Drug and alcohol addictions have laid waste to many a promising career and have even resulted in dire ramifications in the form of violent and sexually inappropriate conduct. But as a protected disability, the pitfalls of dealing with workplace addictions are many and employers must exercise caution.
Generally, employers cannot wash their hands of the addicted employee but must accommodate his or her disability. But there are limits to their obligations.
Many employers have developed policies that allow addicted employees to voluntarily disclose and seek treatment for addictions, without risk of being fired. More often, of course, the spectre of employee addiction is raised (legitimately or otherwise) only after the employee has been involved in a serious workplace incident.
Ian Stewart, a truck operator for Elk Valley Coal in Alberta, was involved in a serious workplace truck collision and was terminated after he tested positive for cocaine. Stewart later admitted to using the drug on his days off.
Elk Valley had a policy whereby employees who voluntarily disclosed an addiction to drugs or alcohol would not be fired, but instead would receive assistance in attending rehabilitation. Employees who did not disclose their problem were not given the same protection. Stewart never raised his addiction as a disability before the collision.
The Alberta Court of Queens Bench concluded that he was not terminated because of his disability, instead it was his disregard of the employer’s policy that got him fired. Indeed, Stewart had attended a training session on the policy workplace incident and signed a form indicating he understood it.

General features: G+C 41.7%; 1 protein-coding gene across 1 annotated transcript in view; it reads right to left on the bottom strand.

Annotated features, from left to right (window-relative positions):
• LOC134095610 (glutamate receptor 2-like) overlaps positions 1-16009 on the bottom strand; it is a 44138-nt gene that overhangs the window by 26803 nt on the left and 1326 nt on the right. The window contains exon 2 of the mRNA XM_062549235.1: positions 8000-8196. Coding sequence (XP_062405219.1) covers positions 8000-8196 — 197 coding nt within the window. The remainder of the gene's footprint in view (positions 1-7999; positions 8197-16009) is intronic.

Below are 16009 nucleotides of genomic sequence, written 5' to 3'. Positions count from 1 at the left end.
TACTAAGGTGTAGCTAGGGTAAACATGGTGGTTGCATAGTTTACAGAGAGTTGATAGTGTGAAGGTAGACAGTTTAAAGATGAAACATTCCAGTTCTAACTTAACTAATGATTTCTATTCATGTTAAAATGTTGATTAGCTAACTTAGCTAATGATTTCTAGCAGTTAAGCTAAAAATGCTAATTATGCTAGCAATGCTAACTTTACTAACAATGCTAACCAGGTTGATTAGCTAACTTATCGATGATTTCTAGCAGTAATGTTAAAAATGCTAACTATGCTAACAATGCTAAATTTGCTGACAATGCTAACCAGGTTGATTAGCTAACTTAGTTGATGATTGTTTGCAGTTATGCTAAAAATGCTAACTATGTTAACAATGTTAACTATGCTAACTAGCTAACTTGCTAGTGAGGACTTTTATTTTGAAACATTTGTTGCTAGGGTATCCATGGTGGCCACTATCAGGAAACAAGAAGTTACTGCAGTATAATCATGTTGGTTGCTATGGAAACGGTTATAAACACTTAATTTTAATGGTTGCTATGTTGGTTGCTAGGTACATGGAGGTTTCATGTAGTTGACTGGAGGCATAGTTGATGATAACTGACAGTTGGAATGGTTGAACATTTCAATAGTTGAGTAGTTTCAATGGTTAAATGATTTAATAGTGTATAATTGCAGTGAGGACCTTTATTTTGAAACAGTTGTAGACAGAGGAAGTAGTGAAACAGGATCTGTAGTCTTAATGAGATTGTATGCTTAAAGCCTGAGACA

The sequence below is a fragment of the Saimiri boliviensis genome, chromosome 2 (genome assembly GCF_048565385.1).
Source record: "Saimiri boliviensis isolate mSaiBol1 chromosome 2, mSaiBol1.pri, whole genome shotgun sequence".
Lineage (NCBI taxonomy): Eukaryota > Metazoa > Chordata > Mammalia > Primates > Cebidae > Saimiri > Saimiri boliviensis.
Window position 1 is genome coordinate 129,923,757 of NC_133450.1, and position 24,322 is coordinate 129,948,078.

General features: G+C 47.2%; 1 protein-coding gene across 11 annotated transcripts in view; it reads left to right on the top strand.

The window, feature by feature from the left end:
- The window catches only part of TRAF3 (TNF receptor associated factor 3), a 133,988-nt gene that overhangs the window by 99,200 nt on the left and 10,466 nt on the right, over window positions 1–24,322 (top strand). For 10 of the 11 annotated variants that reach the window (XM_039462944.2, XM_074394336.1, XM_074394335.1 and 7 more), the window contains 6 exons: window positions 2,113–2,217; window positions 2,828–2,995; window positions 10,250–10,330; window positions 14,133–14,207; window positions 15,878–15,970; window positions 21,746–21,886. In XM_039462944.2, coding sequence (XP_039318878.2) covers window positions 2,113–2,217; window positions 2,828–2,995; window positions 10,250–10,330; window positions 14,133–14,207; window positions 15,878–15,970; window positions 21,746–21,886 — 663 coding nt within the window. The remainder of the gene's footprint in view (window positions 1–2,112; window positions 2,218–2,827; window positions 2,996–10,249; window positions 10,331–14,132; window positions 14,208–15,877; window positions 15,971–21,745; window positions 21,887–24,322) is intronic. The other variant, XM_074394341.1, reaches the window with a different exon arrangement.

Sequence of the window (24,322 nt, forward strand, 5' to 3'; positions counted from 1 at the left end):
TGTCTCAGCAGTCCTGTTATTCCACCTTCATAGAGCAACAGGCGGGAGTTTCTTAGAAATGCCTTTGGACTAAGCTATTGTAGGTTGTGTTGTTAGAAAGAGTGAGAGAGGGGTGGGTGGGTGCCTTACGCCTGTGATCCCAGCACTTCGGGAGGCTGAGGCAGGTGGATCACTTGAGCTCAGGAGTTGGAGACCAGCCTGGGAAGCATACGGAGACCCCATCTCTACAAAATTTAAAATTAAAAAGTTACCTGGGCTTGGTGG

In another encouraging recent human rights case in Ontario, Trevor Huffman was terminated from Mitchell Plastics after over-indulging in alcohol at the company holiday party. In his intoxicated state, Huffman had made physical threats and sexually inappropriate comments to colleagues, management and their spouses.
He brought a human rights claim on the basis he suffered from alcoholism, which was allegedly responsible for his egregious behaviour. He also said the company knew of his addiction as he had approached the human resources generalist to inquire about obtaining Champix, a medication used to treat addictions including alcoholism, smoking and gambling. The human resources generalist testified she understood the medication was for smoking cessation and she did not receive any information, such as a doctor’s note, to indicate the employee was an alcoholic. The Ontario Human Rights Tribunal found that the employee had not properly disclosed his addiction, therefore the employer’s duty to accommodate was not triggered.
Where employees do properly disclose their addictions in advance of such disasters, employers should heed the following advice:
” Take all possible measures to accommodate an addicted employee before terminating his or her employment. This may include the provision of rehabilitation treatment depending on the employer’s size and financial means.
” Employers need go no further in accommodating addicted employees where to do so would cause undue hardship financially or on other workers.
” Be mindful of your human rights obligations where a valid drug and alcohol testing policy is in place. You are required to also have a policy dealing with your duty to accommodate employees suffering from drug or alcohol addiction.
” Have a policy on the disclosure of drug and alcohol addiction similar to that of Elk Valley’s to avoid misinterpretation or discrimination claims.
Article by Howard Levitt